The Road to 65, Mile 187: Northwestward, Day 8: Vancouver, Part 1- Kits Point and Gastown

June 3, 2015, Vancouver- It’s been about thirty one years since I last crossed the border into Canada.  back then, it was a driver’s license, pop the trunk and howdy-do to get back and forth.  Since 9/11/01, nothing is left to chance.

To be fair, I got in the NEXUS lane by mistake, and was hailed into Customs Hall, while my vehicle was searched.  All officials were polite and determined I was hardly a risk.  I was cautioned, though, to be prepared to offer a list of those with whom I might be visiting, next time I make a border crossing.  That will be useful, as there a few people I would like to visit in BC, later this month- after returning from Alaska.  I will also not go in the NEXUS line.

Driving north, I have encountered a few local traffic quirks.  In Olympia, WA, for example, the turn lane out of the Capitol Campus, to get back on I-5, is the width of a bicycle lane, and not readily visible.  Nonetheless, all the locals are used to it, and there was horn-honking, wailing and gnashing of teeth, when I waited for the left turn signal, whilst occupying what turned out to be the MIDDLE lane.

On BC Hwy. 99, the northward extension of I-5, it is expected that all remain locked in their lanes, and not deviate a hair’s breadth  to the right or left- lest there be horn-honking, wailing and more gnashing of teeth.  Vancouverites tend to honk at each other as often as southern Californians, though not as often as people in Scottsdale, Phoenix or San Juan, Puerto Rico.

I had no problems, though, in getting to the various parking garages that I used, in what turned out to be a nine hour exploration of Canada’s window on the Pacific.  Most of that  time, I was on foot.  Navigating by car is easy.  The Canadian directional signs are small, but well-placed, so as to minimize confusion.  I also very much appreciate the lack of billboards.

My first walk was from South Granville to Kits Point, by way of the pedestrian underpass.

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Flora of Granville Pedestrian Path

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“Where are all the Canadian geese this year?”  Why, they’d be up in Canada, of course.

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One must use this tunnel, to get to Kits Point on foot or by bicycle.   Of course, being South Granville, it’s perfectly safe by day.

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This pleasant little park sets the tone for Kits Point, which is a hipster neighbourhood, not used to tourists.  I had a mild, but satisfying meatball panini at Epicurean Cafe.  Here, I learned that, unlike in the U. S., a patron must bring the ticket up to the counter.  Servers do not act as cashiers in Vancouver, I was told.

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Here, though, is a reach-out to the people of Latin America.

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Canada Centre: This grand building defines downtown Vancouver.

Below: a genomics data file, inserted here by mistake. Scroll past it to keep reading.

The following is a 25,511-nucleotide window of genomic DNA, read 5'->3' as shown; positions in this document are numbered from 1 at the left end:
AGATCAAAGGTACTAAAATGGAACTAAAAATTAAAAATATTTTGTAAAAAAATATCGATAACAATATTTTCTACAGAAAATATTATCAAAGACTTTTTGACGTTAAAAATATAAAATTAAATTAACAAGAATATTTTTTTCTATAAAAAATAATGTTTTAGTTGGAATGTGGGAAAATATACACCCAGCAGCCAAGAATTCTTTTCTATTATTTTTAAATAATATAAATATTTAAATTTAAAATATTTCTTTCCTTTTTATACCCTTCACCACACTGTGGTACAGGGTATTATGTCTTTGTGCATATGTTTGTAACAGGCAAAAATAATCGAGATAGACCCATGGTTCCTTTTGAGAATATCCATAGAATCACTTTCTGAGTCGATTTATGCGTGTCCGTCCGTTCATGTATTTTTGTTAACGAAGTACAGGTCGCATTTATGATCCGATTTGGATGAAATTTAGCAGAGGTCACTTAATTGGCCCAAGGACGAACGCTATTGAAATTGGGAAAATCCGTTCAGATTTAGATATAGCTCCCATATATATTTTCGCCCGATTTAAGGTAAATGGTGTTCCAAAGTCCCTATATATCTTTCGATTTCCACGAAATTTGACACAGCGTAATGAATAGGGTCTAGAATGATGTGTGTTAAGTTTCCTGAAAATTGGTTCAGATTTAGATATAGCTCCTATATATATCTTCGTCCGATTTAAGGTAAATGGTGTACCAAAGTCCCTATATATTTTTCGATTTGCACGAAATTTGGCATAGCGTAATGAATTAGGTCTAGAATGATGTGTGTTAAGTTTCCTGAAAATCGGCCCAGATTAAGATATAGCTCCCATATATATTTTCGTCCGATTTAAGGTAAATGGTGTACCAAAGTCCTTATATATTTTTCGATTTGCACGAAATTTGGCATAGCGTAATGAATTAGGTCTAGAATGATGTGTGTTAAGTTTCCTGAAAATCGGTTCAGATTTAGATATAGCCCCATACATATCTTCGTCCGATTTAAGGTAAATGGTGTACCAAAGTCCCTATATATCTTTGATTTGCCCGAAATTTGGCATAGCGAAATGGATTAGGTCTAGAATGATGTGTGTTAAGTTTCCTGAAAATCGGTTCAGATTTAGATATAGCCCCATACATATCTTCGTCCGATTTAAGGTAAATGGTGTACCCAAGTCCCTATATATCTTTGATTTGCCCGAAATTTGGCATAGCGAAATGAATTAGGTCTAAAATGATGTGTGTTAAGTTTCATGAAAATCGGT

Gastown is a heavily-trod section of downtown; in fact, it is the original European settlement of Vancouver, virtually dating from the arrival of the British.

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This is the Steam Clock, which has been here almost as long as the British.

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This is the Canadian Railway station, on the waterfront.

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The Cenotaph, in Memorial Park, is the beginning of the East End, and the rougher part of town.

I was cautioned, when first making plans for a Vancouver stay, that the East End was not a place in which I would want to spend a night.  After walking the area a bit, I can see why one would draw that conclusion.  Most of the hotels in that section of East Hastings Street look a tad ragged, primarily residential.  I’ve seen similar establishments in Los Angeles, Chicago, London and Paris.  The street was alive, though, with people who don’t exactly have it made.  I did see a lot of animated behaviour and many seemed to know one another quite well.  I kept coming across an older man in a blue pinstriped shirt, walking his dog.  He and I were each offered marijuana, by a top-hatted young man who was pretending to sell men’s suits.  The dog-walker looked thoroughly shocked.  I was non-plussed, and definitely not interested.  I didn’t take any photos, as no one is to be treated as a curiosity.

A gratifying element is the Urban Garden, on the south side of the street.

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My sentiments exactly.  More power to them.

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Back in Gastown, I was reminded of when people said I would drive to Canada, when……

Here is one last scene from the original settlement of Vancouver.

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It somewhat reminds me of Yonge Street, Toronto.

In the next post, Stanley Park, and the west waterfront, will show the natural side of Vancouver.

2 thoughts on “The Road to 65, Mile 187: Northwestward, Day 8: Vancouver, Part 1- Kits Point and Gastown

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